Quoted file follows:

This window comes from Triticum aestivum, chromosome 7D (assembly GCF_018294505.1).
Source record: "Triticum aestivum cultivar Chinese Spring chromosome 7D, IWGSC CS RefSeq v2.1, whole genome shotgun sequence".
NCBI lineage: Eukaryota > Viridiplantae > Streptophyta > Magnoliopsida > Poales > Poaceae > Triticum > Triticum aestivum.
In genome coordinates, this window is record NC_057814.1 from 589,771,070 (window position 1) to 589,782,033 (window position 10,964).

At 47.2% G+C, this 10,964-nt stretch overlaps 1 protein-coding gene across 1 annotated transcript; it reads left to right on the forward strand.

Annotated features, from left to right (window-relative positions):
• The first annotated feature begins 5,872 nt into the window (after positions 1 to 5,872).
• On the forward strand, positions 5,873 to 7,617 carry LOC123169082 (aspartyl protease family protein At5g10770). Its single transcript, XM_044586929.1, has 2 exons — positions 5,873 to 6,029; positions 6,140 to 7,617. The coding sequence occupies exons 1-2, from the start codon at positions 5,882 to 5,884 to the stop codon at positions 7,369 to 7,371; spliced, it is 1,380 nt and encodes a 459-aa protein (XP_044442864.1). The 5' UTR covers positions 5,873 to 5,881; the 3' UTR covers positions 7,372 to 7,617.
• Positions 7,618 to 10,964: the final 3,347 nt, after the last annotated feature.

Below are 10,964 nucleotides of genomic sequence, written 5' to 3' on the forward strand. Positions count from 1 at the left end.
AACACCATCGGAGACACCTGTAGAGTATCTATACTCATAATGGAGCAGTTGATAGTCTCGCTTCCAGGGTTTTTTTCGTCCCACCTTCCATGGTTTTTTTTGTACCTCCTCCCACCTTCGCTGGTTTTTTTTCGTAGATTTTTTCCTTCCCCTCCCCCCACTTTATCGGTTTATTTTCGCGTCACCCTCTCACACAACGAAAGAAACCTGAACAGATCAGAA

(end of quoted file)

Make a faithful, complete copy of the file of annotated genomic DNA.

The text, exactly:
This window comes from Triticum aestivum, chromosome 7D (assembly GCF_018294505.1).
Source record: "Triticum aestivum cultivar Chinese Spring chromosome 7D, IWGSC CS RefSeq v2.1, whole genome shotgun sequence".
NCBI lineage: Eukaryota > Viridiplantae > Streptophyta > Magnoliopsida > Poales > Poaceae > Triticum > Triticum aestivum.
In genome coordinates, this window is record NC_057814.1 from 589,771,070 (window position 1) to 589,782,033 (window position 10,964).

At 47.2% G+C, this 10,964-nt stretch overlaps 1 protein-coding gene across 1 annotated transcript; it reads left to right on the forward strand.

Annotated features, from left to right (window-relative positions):
• The first annotated feature begins 5,872 nt into the window (after positions 1 to 5,872).
• On the forward strand, positions 5,873 to 7,617 carry LOC123169082 (aspartyl protease family protein At5g10770). Its single transcript, XM_044586929.1, has 2 exons — positions 5,873 to 6,029; positions 6,140 to 7,617. The coding sequence occupies exons 1-2, from the start codon at positions 5,882 to 5,884 to the stop codon at positions 7,369 to 7,371; spliced, it is 1,380 nt and encodes a 459-aa protein (XP_044442864.1). The 5' UTR covers positions 5,873 to 5,881; the 3' UTR covers positions 7,372 to 7,617.
• Positions 7,618 to 10,964: the final 3,347 nt, after the last annotated feature.

Below are 10,964 nucleotides of genomic sequence, written 5' to 3' on the forward strand. Positions count from 1 at the left end.
AACACCATCGGAGACACCTGTAGAGTATCTATACTCATAATGGAGCAGTTGATAGTCTCGCTTCCAGGGTTTTTTTCGTCCCACCTTCCATGGTTTTTTTTGTACCTCCTCCCACCTTCGCTGGTTTTTTTTCGTAGATTTTTTCCTTCCCCTCCCCCCACTTTATCGGTTTATTTTCGCGTCACCCTCTCACACAACGAAAGAAACCTGAACAGATCAGAA